Excerpt from “Dirty Scottsdale,” my short story included in the anthology PHOENIX NOIR (edited by Patrick Millikin):
It was high noon, and 110. The cops were in shirt-sleeves, the home-owner was wearing plaid bermuda shorts and a wtf? expression. The body floating face-down in the swimming-pool was wearing a navy blue wool suit, which was odder than the veil of blood hanging like shark-bait in the water.
The girl by the pool was more appropriately dressed—if you could use that word to describe the triangles of turquoise fabric that covered her nominally private parts.
“The poor dope,” I said, shaking my head. “He always wanted a pool. Well, in the end he got himself a pool—only the price turned out to be a little high.”
The girl looked at me. She had a hot-pink towel clutched dramatically to her mouth, eyes wide above it. Turquoise eye-shadow, to match her suit, and a lot of waterproof mascara.
“Tom Kolodzi,” I said, with a jerk of the head toward the uniformed cops. “I’m with the police.” You notice I didn’t say I was the police. “You know the guy in the pool?”
Her eyes got wider, and she shook her head. I took out my notebook and flipped it open, turning to shield it from the cops.
She blinked, and lowered the towel. Her mouth was blurred with red, and she looked like a little kid who’d been eating a popsicle, breast implants notwithstanding.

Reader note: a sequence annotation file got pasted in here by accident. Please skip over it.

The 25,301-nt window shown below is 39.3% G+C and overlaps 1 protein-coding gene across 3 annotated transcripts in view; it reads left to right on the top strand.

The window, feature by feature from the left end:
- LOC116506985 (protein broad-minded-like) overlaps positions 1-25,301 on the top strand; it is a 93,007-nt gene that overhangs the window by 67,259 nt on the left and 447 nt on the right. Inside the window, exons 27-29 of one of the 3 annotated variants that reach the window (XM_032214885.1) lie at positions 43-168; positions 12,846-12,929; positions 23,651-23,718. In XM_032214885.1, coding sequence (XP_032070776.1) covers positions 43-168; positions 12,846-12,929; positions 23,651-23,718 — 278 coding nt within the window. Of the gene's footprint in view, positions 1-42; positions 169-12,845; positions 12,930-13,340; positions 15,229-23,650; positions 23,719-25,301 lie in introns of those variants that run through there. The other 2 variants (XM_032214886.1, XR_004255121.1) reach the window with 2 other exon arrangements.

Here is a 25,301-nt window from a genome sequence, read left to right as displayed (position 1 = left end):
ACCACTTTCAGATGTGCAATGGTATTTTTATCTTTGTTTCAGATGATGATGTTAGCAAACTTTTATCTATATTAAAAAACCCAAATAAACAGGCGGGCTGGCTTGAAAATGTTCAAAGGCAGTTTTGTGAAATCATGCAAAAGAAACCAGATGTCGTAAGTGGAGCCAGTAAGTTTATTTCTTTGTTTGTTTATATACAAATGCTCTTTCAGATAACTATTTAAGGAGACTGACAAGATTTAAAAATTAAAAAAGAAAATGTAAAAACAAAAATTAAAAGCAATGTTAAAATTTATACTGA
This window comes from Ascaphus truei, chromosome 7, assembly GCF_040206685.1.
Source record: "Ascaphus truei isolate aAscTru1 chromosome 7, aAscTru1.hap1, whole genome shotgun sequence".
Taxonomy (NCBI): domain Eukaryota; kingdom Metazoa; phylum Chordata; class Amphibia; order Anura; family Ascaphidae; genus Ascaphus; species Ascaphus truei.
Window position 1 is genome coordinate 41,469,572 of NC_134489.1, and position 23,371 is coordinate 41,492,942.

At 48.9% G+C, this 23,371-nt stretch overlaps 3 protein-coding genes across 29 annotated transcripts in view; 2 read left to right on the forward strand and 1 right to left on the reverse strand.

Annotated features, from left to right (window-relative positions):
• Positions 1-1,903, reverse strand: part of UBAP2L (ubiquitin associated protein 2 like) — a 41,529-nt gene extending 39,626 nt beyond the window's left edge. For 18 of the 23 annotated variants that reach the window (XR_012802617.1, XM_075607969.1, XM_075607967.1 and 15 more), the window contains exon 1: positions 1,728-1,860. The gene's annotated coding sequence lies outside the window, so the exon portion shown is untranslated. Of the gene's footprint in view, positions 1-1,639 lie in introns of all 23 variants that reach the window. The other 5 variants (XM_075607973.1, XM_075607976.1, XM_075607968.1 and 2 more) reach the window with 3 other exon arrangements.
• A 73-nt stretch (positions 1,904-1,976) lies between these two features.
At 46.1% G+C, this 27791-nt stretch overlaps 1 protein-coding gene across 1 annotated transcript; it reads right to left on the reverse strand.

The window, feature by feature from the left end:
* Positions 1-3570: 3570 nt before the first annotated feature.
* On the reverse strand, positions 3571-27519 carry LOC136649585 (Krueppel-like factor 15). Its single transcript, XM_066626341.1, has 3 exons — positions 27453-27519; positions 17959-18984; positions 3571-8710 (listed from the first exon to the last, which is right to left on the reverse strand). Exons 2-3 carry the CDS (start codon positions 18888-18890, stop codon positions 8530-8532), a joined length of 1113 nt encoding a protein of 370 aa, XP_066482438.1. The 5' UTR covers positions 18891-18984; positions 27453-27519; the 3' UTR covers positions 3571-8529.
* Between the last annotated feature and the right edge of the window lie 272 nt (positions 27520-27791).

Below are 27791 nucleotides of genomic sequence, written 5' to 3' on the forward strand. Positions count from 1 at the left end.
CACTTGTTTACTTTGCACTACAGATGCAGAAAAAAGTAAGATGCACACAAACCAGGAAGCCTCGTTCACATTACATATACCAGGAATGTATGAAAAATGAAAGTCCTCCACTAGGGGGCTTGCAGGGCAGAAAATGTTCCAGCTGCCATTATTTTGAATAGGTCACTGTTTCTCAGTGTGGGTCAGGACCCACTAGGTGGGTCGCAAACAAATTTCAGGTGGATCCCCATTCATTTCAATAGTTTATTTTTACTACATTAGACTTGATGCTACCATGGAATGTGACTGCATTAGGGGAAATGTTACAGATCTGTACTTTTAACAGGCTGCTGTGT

“Any relation to Clint?” I smiled, friendly.
I should have flipped a coin and said “Call it, friendo.” Instead, I asked, “Do you live here?”
She nodded like a bobble-head doll, her eyes going back to the body. “I just… I just came out to tan, and… there he was.”
“You called it in?”
She shook her head, blonde ponytail swishing over baby-oiled shoulders.
“I screamed and Cooney came running out, and the yard-guys and everybody.” She waved vaguely toward the house, where three nervous-looking Mexicans were clustered. A Mexican woman, too, with a blond boy of five or six clutching her leg. “I guess Cooney called.”
Her eyes went to the homeowner: Mr. Bermuda Shorts, shoulders hunched in aggression. One of the uniforms caught sight of me and opened his mouth to order me out. The two uniforms exchanged a quick look, though, then looked right through me before turning deliberately toward the pool.
I relaxed a little. I’d been doing a ride-along—you always want to get acquainted with the cops in a new place—when the 410 call came through. They’d told me to stay in the car, of course, but didn’t lock me in. It could get up to 140 in a parked car, and they didn’t want to explain a dead reporter in the back seat. They didn’t want to explain a live reporter in their crime scene, either; if I kept my mouth shut, they’d pretend they had no idea how I got there, and leave it to Homicide to throw me out.
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This page was last updated on Sunday, January 15, 2017 at 8:07 p.m.